Thursday, November 1, 2007


I was having a discussion today with someone I know who is convinced he has written the next great American horror novel. I told him about my book, the theme, the characters, etc, and he told me the following:

You have to make each one of your characters a little different than people would expect.

For instance, my drug-seeker character who goes to the ER to obtain prescription drugs under false pretenses because he's addicted to them shouldn't just be a run-of-the-mill low-life junkie, he should be someone who is a non-stereotypical prescription drug addict. Why is he addicted to drugs? Just because he likes getting high? Yes, but...

We discussed and decided he should be a businessman who lost a fortune during the tech stock crash around 2001, became despondent, found Jesus, and started volunteering at a church. He was helping to do repairs in the chapel, and as he was reaching up to do something with a cross that was hanging (eg. take it down so he could paint around it), he fell off the ladder and broke his back, starting his need for prescription pain pills, which eventually morphed into an addiction.

My book is entitled Seekers and the unspoken theme is that everyone is seeking something, everything from approval of a parent, friends, drugs, money, or companionship . The only character outright referred to as a "seeker" is this "fallen businessman" (who falls figuratively and literally)/drug seeker. Of course, the character who is seeking companionship, instead of joining a social group or whatever, deals with it by drinking and so on.

The great American horror novelist told me the image of him "reaching up for the cross" (ie seeking God) and falling was very powerful. He failed himself, and when he needed it most, God failed him, and, eventually, he started seeking drugs. Of course, I'm not going to explain it like that...

In short, that's a lot more interesting than "a junkie showed up at the ER looking for drugs...."


momsie564 said...

Wow. That is some very very wise advice indeed.

With that in mind, I've just re-written a minor character in my story. He's a sous-chef of Irish heritage who works in the kitchens of a big hotel, and his specialty used to be "meat and potatoes", but now, thanks to you, it's... Asian cuisine.

I'll definitely keep it in mind for tomorrow's noveling. Thank you (and your friend) for that. :)

Dreaming again said...

Isn't it amazing what we learn about our characters as we write about them? Or discuss them.

I was talking with my husband about the antagonist today. The father character. (my book is a young adult category) He is a doctor (sorry Dr. Dino) and is as arrogant as the day is long. He taught God how to be God (at least as far as he is concerned).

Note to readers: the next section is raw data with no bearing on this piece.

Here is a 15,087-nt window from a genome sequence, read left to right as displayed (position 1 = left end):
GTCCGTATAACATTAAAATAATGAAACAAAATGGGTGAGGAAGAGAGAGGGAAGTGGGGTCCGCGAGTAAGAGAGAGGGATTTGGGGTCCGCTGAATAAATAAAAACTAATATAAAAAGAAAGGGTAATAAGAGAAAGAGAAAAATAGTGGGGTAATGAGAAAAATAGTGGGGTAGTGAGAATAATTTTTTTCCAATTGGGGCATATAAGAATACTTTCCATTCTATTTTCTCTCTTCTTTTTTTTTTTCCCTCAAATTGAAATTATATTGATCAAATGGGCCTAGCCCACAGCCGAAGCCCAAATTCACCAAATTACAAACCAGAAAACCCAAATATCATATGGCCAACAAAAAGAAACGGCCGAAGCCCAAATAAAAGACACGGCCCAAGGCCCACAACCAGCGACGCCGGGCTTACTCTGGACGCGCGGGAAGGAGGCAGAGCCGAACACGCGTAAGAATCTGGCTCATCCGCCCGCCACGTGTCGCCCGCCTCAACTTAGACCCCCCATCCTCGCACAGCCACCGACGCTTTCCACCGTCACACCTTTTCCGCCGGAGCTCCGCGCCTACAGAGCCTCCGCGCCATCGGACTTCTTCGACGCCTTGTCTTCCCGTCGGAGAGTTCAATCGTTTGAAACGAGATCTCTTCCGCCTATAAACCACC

As I was explaining this character to my husband, I was explaining that his problem with his daughter was that he is annoyed with her 'dreaminess'.

It struck me that he is jealous not annoyed. That he is a perfectionist, a people pleaser ..and he did exactly what his parents chose for him to do. Medicine (what his father did). What he WANTED ...was music (which is what he CHOSE for his children, and his youngest refused to follow). He is annoyed, disappointed, discouraged ...all the negative things you can imagine because she has gone the way of sports "unlady like" etc ... and not picked "his path" for her ...

but in reality I was telling my husband ... it dawned on me. This father is JEALOUS that his daughter had the courage to follow her dreams, when he did not.

I sat there stunned.

He is afraid to admit that he admires his own daughter because then he'd have to admit that he'd not been courageous enough to follow his own heart when he was a young adult.

Here I am ...writing here again instead of in my story ...


momsie564 said...

But that's amazing! What a great insight - and you know what? I'm sure that knowing that, your writing of this character will now be more nuanced, because you understand his motivation and don't feel like he's as "cardboard-ish" or stereotypical as he was before.

See, this is the difference between us and the kids - we can actually look behind the behaviours we're describing (okay, okay, inventing *grin*) and get to the reasons WHY they act this way. I've seen some really awesome writing from teens and young adults, but somehow the *why* question is still best answered by those of us in our late 30s, 40s and beyond.

Congrats!! :)

Monotreme said...

Nurse K:

That is wonderful. I'm looking forward to reading it when it's done.

I had a similar experience last year. As I wrote my character (Claire Cahill, scientist), she gained some dimension and meaning. Then this person who never screwed up in her entire life and doesn't tolerate screwups in other people makes the ultimate screwup and pays for it with her life.

With that, my narrative was up and running. By doing something unexpected, she gave the story life.

It did scare me for a few days while I figured out what to do next.